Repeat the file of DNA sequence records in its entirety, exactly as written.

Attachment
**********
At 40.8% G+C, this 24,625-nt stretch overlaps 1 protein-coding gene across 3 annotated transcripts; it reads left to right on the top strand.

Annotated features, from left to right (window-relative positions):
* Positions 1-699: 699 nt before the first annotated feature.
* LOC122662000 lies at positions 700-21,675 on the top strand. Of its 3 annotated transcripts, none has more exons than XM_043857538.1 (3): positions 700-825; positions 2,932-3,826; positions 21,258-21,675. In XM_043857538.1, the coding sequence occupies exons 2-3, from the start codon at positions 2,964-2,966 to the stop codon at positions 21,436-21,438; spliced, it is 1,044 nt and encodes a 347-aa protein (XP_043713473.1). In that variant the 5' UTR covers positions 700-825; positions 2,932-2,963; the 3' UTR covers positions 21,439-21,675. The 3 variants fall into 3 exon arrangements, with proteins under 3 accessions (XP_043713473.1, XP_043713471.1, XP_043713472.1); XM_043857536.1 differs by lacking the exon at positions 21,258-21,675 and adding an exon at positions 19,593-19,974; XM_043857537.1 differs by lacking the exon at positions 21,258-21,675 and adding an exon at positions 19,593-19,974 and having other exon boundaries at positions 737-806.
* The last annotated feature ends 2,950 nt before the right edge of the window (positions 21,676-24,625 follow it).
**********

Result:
At 40.8% G+C, this 24,625-nt stretch overlaps 1 protein-coding gene across 3 annotated transcripts; it reads left to right on the top strand.

Annotated features, from left to right (window-relative positions):
* Positions 1-699: 699 nt before the first annotated feature.
* LOC122662000 lies at positions 700-21,675 on the top strand. Of its 3 annotated transcripts, none has more exons than XM_043857538.1 (3): positions 700-825; positions 2,932-3,826; positions 21,258-21,675. In XM_043857538.1, the coding sequence occupies exons 2-3, from the start codon at positions 2,964-2,966 to the stop codon at positions 21,436-21,438; spliced, it is 1,044 nt and encodes a 347-aa protein (XP_043713473.1). In that variant the 5' UTR covers positions 700-825; positions 2,932-2,963; the 3' UTR covers positions 21,439-21,675. The 3 variants fall into 3 exon arrangements, with proteins under 3 accessions (XP_043713473.1, XP_043713471.1, XP_043713472.1); XM_043857536.1 differs by lacking the exon at positions 21,258-21,675 and adding an exon at positions 19,593-19,974; XM_043857537.1 differs by lacking the exon at positions 21,258-21,675 and adding an exon at positions 19,593-19,974 and having other exon boundaries at positions 737-806.
* The last annotated feature ends 2,950 nt before the right edge of the window (positions 21,676-24,625 follow it).